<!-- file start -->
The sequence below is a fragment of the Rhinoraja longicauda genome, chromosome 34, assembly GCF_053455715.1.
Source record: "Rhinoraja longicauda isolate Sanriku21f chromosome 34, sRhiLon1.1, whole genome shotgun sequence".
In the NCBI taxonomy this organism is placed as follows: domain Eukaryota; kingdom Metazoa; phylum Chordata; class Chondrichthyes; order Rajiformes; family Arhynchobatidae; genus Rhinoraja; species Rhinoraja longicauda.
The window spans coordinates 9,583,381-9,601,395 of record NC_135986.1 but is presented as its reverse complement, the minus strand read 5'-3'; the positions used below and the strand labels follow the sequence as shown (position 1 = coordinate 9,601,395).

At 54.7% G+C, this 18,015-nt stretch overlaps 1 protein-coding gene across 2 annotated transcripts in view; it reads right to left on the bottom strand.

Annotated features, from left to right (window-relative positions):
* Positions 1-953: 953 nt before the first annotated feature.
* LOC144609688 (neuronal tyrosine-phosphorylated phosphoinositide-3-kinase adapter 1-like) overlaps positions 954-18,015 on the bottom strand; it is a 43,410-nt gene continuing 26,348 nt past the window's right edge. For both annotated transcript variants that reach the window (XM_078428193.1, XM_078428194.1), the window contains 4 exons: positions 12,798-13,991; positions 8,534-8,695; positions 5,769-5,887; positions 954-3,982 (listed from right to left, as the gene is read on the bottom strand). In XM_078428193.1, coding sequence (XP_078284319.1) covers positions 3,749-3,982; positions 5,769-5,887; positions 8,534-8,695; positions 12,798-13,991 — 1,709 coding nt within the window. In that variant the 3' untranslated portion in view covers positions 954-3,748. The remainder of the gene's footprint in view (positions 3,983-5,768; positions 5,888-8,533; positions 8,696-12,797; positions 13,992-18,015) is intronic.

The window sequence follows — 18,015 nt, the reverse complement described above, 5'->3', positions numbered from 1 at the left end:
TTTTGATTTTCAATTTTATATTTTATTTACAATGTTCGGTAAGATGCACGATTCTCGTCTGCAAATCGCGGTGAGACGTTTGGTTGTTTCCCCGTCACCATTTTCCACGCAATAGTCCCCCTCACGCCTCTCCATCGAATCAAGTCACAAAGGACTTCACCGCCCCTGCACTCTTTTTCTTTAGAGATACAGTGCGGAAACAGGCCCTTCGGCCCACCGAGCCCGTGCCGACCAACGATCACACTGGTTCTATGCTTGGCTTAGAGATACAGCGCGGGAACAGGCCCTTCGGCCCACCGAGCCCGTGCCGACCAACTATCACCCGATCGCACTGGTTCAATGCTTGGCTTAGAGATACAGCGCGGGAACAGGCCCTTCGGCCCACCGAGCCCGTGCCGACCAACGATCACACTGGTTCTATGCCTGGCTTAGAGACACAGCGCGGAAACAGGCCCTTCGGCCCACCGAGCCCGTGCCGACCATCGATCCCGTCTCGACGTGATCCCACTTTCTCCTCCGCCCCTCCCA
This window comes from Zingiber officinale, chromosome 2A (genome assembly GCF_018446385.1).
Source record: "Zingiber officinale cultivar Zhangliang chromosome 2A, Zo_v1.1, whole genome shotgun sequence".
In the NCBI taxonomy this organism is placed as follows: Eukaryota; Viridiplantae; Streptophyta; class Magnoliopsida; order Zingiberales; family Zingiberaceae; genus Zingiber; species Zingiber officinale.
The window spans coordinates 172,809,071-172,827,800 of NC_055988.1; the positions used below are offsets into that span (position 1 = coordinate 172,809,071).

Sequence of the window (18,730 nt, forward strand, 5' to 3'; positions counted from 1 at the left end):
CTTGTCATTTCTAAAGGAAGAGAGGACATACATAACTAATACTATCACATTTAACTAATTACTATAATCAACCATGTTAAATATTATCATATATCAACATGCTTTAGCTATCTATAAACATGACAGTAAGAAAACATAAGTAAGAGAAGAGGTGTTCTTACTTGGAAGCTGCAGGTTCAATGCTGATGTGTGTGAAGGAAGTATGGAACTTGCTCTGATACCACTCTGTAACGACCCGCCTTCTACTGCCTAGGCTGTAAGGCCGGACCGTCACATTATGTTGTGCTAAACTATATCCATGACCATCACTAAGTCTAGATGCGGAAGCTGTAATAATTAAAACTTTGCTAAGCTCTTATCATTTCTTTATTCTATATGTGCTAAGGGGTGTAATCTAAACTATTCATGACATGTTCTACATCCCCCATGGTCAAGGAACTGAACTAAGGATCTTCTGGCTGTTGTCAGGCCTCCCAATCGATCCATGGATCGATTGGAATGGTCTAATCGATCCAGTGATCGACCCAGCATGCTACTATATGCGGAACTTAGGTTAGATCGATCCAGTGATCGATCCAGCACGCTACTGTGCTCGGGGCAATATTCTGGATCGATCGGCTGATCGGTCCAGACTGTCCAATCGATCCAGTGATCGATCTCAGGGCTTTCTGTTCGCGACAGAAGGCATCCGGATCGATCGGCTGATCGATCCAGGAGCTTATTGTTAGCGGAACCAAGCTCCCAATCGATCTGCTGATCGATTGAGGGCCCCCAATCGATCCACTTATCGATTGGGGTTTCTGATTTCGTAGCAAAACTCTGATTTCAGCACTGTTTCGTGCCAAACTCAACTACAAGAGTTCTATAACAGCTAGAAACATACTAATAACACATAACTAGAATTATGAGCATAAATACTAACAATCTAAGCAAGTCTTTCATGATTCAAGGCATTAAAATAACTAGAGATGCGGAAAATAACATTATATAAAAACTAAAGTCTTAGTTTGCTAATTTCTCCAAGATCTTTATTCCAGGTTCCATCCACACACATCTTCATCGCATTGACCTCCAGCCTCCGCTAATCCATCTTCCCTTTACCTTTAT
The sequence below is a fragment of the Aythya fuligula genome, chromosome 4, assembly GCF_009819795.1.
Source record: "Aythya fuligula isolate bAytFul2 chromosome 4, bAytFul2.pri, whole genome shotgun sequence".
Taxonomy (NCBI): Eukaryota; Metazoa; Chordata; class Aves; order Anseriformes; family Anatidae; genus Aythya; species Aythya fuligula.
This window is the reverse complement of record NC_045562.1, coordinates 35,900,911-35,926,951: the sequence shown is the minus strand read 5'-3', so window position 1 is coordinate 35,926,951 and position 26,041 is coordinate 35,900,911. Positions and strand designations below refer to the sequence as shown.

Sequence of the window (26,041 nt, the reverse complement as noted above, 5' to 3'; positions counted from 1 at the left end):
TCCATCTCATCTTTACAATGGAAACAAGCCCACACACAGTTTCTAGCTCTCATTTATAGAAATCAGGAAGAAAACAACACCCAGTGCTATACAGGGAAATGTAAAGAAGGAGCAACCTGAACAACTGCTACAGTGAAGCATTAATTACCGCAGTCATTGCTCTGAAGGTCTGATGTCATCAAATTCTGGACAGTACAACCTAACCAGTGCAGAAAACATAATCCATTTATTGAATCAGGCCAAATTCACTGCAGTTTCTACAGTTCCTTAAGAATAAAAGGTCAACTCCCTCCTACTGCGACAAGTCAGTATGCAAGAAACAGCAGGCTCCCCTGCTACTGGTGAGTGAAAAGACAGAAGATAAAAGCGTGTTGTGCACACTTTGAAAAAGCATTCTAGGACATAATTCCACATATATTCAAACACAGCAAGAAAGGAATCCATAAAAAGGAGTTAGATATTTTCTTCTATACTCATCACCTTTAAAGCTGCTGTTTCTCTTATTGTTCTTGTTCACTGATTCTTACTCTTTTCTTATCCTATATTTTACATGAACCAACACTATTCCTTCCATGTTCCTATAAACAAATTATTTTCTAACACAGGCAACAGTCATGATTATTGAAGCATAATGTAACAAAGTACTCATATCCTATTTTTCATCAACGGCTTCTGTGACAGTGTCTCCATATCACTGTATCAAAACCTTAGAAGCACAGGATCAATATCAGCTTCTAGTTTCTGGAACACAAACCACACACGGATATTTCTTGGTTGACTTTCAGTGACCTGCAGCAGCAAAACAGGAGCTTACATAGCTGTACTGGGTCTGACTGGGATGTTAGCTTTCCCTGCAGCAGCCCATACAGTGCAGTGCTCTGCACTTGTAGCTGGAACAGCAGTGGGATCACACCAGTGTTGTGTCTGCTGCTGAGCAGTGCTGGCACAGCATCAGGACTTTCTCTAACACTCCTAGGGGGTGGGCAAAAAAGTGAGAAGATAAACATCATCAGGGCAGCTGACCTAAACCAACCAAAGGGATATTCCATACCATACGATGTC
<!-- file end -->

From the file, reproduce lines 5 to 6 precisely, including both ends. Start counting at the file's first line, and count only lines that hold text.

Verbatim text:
At 54.7% G+C, this 18,015-nt stretch overlaps 1 protein-coding gene across 2 annotated transcripts in view; it reads right to left on the bottom strand.

Annotated features, from left to right (window-relative positions):